The phased-in application is designed to accommodate companies of various sizes. Starting from 2027, companies with over 5,000 employees and a turnover exceeding €1,500 million will be required to comply. In 2028, the Directive will apply to companies with more than 3,000 employees and a turnover above €900 million. By 2029, companies with over 1,000 employees and a turnover exceeding €450 million, as well as those involved in franchising or licensing with significant turnovers, will need to comply.

Additionally, the EU Commission will assess the need for tailored due diligence requirements for financial institutions by May 2026, considering existing legislation for regulated financial undertakings​.

Enforcement and monitoring

The enforcement and monitoring of the CSDDD will be rigorous and multi-faceted. Each EU Member State will designate national supervisory authorities responsible for overseeing the Directive’s implementation and ensuring company compliance. These authorities will establish accessible channels for submitting substantiated concerns about non-compliance, investigate such concerns promptly, and have the authority to initiate investigations and conduct inspections based on sufficient evidence of breaches.

Administrative sanctions for non-compliance will be significant, potentially amounting to at least 5% of the company’s net worldwide turnover from the previous financial year. Additionally, there will be provisions for civil liability, enabling victims to seek compensation through national legal systems. These mechanisms will include measures to reduce the costs and complexities of legal proceedings, enhancing access to justice for affected individuals, trade unions and civil society organisations​.

Monitoring will be an ongoing process. The EU Commission will periodically review the Directive’s implementation, focusing on its impact on small and medium-sized enterprises (SMEs), the effectiveness of support tools, and the scope and thresholds of the Directive. Special attention will be given to the design and implementation of climate transition plans by companies, which are critical components of the Directive. Furthermore, the Commission will assess the effectiveness of enforcement mechanisms and the level of harmonisation achieved through national transpositions of the law​.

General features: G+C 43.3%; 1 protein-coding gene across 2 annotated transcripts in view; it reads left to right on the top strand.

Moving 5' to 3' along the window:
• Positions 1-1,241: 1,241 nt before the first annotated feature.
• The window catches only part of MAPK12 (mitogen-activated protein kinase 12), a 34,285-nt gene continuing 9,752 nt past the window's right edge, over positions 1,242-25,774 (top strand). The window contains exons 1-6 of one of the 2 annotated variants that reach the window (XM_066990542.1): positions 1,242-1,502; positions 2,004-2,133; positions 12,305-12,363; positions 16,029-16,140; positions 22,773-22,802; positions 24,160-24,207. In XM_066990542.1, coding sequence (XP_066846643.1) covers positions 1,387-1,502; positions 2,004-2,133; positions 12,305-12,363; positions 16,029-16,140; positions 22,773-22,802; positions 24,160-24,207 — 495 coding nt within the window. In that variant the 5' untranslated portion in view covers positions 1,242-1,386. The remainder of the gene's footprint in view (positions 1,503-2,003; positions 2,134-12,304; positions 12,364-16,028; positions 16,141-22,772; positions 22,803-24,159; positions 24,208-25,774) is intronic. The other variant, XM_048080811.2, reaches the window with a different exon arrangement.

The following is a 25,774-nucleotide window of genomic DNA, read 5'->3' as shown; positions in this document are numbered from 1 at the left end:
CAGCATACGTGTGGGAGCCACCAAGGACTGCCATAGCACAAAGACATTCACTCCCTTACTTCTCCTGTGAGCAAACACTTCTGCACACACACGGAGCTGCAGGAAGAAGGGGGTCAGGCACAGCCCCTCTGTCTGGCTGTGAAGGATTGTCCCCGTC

The EU Commission will set up a helpdesk to offer information and guidance to companies on how to implement the Directive, with advice tailored to national contexts. Additionally, Member States will develop dedicated websites, tools and platforms, accessible not only to companies but also to stakeholders and their representatives.

Aims and Challenges

The EU’s CSDDD aims to foster responsible business conduct by mandating large companies to manage human rights and environmental risks throughout their operations and supply chains. This Directive seeks to create a more sustainable and ethical market, protecting both people and the planet.

However, the business community has raised several significant concerns. Firstly, the complexity and cost of compliance pose a challenge, particularly for companies with extensive global supply chains​​. Secondly, the risk of inconsistent enforcement across Member States could create an uneven playing field, making it difficult for companies to navigate differing national implementations​. Lastly, the stringent penalties, including fines up to 5% of global turnover, are seen as potentially excessive and could have severe financial repercussions for non-compliance​. These concerns highlight the need for clear guidelines and consistent enforcement to ensure the Directive achieves its positive aims without placing undue burdens on businesses.